And this is where I find that the process of yoga has become my anchor. The way ahead, the path, and the direction to continue has become not only clear but well-established for me.
2. The re-affirmaton for doing programs on the theme of parenthood. There is an urgent need to create communities/spaces where parents can come to reflect and share in a meditative, reflective and transformative way.
We need spaces where solutions are not offered by experts, where one begins to see who I am in this role as a parent and then begins to identify solutions for oneself.
Too often skills, suggestions and advice to parents is based on externalities without considering the entire internal milieu of a person (hetu-phala-ashraya-alambana is a phrase that comes to mind from the yoga sutra – I could say a lot more, but that will be for another post).
3. The story of Dhritarashtra-Gandhari-Duryodhana was not picked up by any group. It seems to me to reflect something about us as a collective in today’s world.
To be in the position of a Dhritarashtra and Gandhari would mean that we need to encounter the part of us that has been blinded or has failed as parents in our role and responsibility, and that is certainly not very easy to do.
It would mean that we own up to our compulsions and desires and see how we have transferred it to the next generation. It is a tall order indeed!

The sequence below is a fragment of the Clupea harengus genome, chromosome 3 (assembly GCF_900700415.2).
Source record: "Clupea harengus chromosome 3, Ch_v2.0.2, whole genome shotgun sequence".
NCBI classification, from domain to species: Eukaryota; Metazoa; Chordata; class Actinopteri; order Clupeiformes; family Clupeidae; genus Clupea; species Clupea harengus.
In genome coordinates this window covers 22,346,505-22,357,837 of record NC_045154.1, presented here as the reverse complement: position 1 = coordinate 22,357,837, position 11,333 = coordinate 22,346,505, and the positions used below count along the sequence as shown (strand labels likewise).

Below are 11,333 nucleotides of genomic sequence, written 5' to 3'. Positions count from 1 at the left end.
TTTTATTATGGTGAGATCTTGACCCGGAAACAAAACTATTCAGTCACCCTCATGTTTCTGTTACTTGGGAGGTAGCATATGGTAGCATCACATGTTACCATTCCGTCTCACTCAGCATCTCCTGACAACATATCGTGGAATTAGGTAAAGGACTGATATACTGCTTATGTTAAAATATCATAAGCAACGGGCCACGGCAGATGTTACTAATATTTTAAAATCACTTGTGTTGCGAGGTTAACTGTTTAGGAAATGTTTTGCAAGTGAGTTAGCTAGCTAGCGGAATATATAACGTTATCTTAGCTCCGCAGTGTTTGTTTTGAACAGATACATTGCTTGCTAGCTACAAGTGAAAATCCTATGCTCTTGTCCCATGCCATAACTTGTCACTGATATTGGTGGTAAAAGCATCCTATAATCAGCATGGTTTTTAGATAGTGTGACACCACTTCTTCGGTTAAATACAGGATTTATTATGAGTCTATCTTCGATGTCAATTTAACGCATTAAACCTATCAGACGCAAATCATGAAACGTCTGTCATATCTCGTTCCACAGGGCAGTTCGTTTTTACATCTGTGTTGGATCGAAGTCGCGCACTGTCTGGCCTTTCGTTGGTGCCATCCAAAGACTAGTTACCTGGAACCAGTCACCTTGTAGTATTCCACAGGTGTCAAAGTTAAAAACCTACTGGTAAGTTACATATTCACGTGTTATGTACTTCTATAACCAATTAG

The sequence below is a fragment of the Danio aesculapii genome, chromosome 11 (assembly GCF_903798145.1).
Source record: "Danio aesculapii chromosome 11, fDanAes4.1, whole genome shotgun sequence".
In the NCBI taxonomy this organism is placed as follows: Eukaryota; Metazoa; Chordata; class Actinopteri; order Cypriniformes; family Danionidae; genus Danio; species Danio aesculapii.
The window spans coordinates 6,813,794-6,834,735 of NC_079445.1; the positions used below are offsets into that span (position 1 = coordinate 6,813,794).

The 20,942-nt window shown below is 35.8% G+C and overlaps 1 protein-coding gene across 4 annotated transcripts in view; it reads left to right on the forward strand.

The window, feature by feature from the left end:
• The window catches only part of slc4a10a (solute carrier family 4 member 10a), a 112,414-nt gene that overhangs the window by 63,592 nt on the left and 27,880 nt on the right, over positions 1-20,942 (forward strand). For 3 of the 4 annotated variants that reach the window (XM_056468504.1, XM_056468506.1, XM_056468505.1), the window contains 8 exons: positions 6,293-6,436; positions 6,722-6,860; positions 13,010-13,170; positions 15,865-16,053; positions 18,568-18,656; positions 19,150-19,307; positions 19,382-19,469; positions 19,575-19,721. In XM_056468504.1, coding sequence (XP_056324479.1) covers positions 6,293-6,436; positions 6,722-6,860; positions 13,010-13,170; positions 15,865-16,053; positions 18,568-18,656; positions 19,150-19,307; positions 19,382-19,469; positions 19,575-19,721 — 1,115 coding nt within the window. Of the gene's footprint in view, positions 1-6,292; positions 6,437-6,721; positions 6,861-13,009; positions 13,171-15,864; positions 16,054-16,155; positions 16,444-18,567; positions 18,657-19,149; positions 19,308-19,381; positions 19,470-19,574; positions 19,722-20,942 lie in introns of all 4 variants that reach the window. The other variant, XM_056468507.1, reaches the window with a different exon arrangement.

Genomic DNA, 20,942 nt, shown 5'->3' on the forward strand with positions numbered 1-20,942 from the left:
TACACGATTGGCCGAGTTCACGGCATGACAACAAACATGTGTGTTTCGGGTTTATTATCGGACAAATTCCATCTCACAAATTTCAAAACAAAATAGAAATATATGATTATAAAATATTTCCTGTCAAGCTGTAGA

The Underlying Questions of Our Age
- What are my blindspots as a parent, as a child?
- In doing whatever I am doing as a parent, am I passing on my wishes and desires to my child and hoping that my child strives and lives up to those?
- In doing what I am doing as a son or daughter, am I caught in and living my parents’ dreams, wishes and desires?
Our children will be bearing the burden of all our fears, desires, compulsions especially at the environmental and ecological plane. Do we have the wherewithal to step into this scene, listen to it and change the course of the events, everyday, every moment? There is no place for blame either if we want to take responsibility for all that has been done from the previous generation. As children of our parents, we must own up to our responsibility and decision to be in this world at this moment in the life of this universe. Will we continue to be Duryodhana, or change the course of action?
I am convinced that this cannot be done without yoga (as a philosophy, practice and process). I am not suggesting this as a pill for solving all problems, but rather that taking this step and staying on this enquiry requires tremendous sraddha, virya and smrti (again from the yoga sutra) for which one needs to be guided/energized by and established in some philosophy, process and practice that is integrated (at multiple levels), and at the moment I know of nothing else other than yoga that would enable us to do so.
If you are ready to take responsibility, own up, and take a step on this path, join us at the next Parenting Inside Out, one of the programs offered by Ritambhara. If you would like to help organise such a program for your community, contact us at email@example.com.